Enforceability of Commercial Contracts (COVID-19)
Many businesses today are struggling to cope with the pressures of the COVID-19 outbreak. As well as causing unprecedented health difficulties it is also giving rise to huge economic problems around the world. These will in turn give rise to many legal disputes.
The outbreak will have caused huge problems for supply chains being unable to manufacture or produce goods, due to a lack of workers as staff adhere to the strict quarantine measures imposed by government to contain the virus. This inevitably will result in businesses being unable fulfil contracts to supply goods or services.
The question arises as to whether a party is able to cancel the contract and whether damages would be available as a result.
Under English law, there are two potential contractual methods of escaping liability for breach of contract. These are Force Majeure and Frustration. It is important to understand that these two concepts are completely different and operate independently.
Force Majeure operates as a specific express term in the contract, which tends to identify events and circumstances, which if they occur, would entitle the party to serve notice that the event is one which is beyond their control.
The Force Majeure clause in the contract will outline what has been agreed between both parties, such as:
– the events which will entitle either party to declare a Force Majeure
– how a party should notify the other of a Force Majeure event
– how to deal with the consequences which flow from declaring a Force Majeure.
However, as in all legal issues, the devil will be in the details
It is highly likely that government will issue Force Majeure certificates to assist businesses seeking to rely on the clause. However, contracting parties will still need to agree, as if not the courts will have to determine whether a Force Majeure event has occurred and also, very importantly, whether a party has effectively taken the necessary steps to mitigate the loss.
It is important to note that when agreeing a Force Majeure clause, parties can also agree the consequences which might follow such an event, including whether contractual obligations are suspended, whether liability accrues or is capped and rights on termination.
Frustration is entirely different to Force Majeure. Frustration relies on a party to prove that, as a result of the outbreak, it has become simply impossible to fulfil the contract. This will of course give rise to examination of the particular facts of each situation which is bound to centre on the argument of what was possible as opposed what was impossible.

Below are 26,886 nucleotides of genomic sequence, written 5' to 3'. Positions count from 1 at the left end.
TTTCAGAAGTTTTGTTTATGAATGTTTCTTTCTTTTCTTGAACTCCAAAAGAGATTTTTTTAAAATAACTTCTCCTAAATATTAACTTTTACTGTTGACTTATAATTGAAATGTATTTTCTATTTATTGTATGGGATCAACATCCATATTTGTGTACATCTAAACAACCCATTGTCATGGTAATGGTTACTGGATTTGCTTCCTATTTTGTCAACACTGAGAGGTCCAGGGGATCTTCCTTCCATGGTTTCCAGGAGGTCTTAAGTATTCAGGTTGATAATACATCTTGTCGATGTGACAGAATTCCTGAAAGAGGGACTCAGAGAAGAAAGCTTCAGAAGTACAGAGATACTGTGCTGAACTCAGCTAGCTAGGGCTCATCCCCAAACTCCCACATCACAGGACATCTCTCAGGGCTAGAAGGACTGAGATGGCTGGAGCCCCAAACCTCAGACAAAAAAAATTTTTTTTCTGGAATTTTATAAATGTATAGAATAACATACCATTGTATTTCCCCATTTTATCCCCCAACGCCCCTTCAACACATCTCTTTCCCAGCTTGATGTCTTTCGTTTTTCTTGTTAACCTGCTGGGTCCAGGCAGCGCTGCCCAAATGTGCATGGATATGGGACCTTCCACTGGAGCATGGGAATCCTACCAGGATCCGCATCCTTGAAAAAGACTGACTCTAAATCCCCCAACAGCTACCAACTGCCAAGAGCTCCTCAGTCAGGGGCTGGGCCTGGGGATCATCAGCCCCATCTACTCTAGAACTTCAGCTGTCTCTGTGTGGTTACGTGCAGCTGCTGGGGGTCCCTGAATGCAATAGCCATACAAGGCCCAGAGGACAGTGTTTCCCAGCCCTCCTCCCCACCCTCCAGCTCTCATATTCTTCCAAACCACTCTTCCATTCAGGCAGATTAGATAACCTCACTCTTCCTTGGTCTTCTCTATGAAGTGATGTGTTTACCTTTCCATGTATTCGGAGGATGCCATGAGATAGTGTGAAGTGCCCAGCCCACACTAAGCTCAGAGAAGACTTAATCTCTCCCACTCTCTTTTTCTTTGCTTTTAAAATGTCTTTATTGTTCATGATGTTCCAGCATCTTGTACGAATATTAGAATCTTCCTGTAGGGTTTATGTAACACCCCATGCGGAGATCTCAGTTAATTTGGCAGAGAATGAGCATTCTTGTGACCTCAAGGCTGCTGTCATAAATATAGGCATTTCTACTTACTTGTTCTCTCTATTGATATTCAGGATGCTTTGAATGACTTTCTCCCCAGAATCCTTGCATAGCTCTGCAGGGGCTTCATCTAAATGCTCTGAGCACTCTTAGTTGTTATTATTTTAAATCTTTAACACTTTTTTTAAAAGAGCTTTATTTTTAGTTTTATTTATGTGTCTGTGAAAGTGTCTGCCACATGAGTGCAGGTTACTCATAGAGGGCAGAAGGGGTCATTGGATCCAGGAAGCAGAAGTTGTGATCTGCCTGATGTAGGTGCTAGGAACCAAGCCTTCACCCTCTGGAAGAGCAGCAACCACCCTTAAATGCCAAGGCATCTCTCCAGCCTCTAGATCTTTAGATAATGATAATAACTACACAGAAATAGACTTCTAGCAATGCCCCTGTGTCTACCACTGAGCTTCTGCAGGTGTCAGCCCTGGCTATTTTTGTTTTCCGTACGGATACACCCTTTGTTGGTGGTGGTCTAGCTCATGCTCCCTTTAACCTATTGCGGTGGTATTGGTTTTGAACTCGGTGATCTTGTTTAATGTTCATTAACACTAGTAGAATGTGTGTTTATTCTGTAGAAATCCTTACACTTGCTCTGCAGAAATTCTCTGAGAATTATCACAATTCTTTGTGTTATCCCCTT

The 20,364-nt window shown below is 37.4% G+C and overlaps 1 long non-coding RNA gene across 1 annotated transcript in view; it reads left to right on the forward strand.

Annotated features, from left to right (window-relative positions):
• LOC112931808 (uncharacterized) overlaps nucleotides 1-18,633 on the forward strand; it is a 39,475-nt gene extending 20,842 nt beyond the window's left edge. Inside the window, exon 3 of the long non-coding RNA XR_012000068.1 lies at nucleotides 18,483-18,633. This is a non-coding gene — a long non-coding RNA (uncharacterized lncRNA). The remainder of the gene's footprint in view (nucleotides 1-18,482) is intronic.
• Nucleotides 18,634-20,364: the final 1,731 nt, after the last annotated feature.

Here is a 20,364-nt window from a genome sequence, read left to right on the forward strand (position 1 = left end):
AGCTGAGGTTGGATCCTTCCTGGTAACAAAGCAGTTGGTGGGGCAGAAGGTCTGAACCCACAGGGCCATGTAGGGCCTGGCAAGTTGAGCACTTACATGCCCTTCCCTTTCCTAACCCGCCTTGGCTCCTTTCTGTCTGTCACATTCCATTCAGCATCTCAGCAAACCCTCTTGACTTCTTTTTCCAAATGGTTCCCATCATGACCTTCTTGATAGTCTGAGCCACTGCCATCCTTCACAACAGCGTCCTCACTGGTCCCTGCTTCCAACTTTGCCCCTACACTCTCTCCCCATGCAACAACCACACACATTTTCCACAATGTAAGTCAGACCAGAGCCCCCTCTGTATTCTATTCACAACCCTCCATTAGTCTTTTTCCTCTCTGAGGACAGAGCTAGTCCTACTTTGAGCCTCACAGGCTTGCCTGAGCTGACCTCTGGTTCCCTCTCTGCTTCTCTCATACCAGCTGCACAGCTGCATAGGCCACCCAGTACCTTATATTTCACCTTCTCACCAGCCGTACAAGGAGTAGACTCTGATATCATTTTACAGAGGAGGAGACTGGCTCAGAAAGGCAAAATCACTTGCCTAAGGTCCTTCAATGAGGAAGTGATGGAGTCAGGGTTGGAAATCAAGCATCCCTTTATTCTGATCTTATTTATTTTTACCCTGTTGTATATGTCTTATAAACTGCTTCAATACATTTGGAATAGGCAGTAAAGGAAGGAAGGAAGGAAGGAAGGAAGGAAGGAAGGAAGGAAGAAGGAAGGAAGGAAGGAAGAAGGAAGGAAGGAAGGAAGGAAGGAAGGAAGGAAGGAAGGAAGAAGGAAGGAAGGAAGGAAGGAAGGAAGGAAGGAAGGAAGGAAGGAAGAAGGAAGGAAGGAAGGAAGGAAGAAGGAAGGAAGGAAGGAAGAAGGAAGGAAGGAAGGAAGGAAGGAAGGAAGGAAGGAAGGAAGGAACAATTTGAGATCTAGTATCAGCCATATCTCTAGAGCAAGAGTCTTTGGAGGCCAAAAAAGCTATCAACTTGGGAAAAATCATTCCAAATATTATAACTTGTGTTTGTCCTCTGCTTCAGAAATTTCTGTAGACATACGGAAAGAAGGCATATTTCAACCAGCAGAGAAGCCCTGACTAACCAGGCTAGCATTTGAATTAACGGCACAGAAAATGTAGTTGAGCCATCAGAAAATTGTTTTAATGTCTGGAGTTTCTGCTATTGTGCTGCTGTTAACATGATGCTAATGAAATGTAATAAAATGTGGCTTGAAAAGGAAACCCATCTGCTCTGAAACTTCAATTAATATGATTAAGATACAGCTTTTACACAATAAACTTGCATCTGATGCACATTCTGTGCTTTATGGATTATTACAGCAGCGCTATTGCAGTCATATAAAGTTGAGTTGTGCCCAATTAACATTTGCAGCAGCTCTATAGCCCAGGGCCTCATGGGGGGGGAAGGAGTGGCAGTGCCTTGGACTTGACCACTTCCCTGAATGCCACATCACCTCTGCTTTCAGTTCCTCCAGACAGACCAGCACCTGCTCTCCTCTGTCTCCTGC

Businesses seeking to rely on these contractual methods of escaping liability during this current pandemic, will still find it is going to be quite difficult to prove. If a business does seek to rely one of these methods incorrectly, then the other party may argue that assertion has of itself has given rise to a breach of the contract. This could give the other party a right to claim damages or even treat the contract as terminated.
The government has taken and is continuing to take significant steps, in offering financial support across the economy to assist in these difficult times. It seems that there is a likelihood that businesses may be forced into delaying payment for goods or services. Companies should be aware that this might attract interest under the terms of the contract, as well as a statutory right to interest under The Late Payment of Commercial Debts (Interest) Act 1998. However, businesses will be acutely aware that if a company is put into some form of insolvency, there more often than not, very little dividend. It therefore seems that businesses are going to have to be realistic in this difficult time and renegotiate terms.
It would be advisable, where you have contracts of any significant size, for any extensions or variation of terms to be expressly agreed in writing between both parties, so that there is clear evidence as to what terms have been altered and what has actually been agreed.
In terms of court proceedings, whilst there may be some latitude on the deadline for issuing proceedings, where a limitation deadline is in place, there will have to be clear evidence that a representative was unable comply with the relevant timetimes. Once proceedings begin, there is likely to be a delay to comply with any directions but again this will require evidence. The high court in particular is encouraging parties to communicate by telephone or potentially by video link where possible.